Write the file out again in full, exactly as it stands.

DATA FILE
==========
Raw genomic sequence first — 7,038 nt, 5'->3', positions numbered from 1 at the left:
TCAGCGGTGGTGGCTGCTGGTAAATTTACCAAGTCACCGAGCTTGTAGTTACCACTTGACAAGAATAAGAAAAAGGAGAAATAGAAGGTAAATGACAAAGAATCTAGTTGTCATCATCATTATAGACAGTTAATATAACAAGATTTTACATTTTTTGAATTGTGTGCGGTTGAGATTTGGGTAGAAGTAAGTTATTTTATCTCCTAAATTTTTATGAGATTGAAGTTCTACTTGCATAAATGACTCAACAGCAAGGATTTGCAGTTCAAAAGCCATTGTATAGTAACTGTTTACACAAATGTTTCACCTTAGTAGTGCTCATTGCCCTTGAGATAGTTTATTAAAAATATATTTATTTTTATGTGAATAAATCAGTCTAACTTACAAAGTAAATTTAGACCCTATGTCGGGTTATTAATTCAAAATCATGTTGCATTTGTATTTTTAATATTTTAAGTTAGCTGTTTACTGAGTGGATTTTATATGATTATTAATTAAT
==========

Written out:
Raw genomic sequence first — 7,038 nt, 5'->3', positions numbered from 1 at the left:
TCAGCGGTGGTGGCTGCTGGTAAATTTACCAAGTCACCGAGCTTGTAGTTACCACTTGACAAGAATAAGAAAAAGGAGAAATAGAAGGTAAATGACAAAGAATCTAGTTGTCATCATCATTATAGACAGTTAATATAACAAGATTTTACATTTTTTGAATTGTGTGCGGTTGAGATTTGGGTAGAAGTAAGTTATTTTATCTCCTAAATTTTTATGAGATTGAAGTTCTACTTGCATAAATGACTCAACAGCAAGGATTTGCAGTTCAAAAGCCATTGTATAGTAACTGTTTACACAAATGTTTCACCTTAGTAGTGCTCATTGCCCTTGAGATAGTTTATTAAAAATATATTTATTTTTATGTGAATAAATCAGTCTAACTTACAAAGTAAATTTAGACCCTATGTCGGGTTATTAATTCAAAATCATGTTGCATTTGTATTTTTAATATTTTAAGTTAGCTGTTTACTGAGTGGATTTTATATGATTATTAATTAAT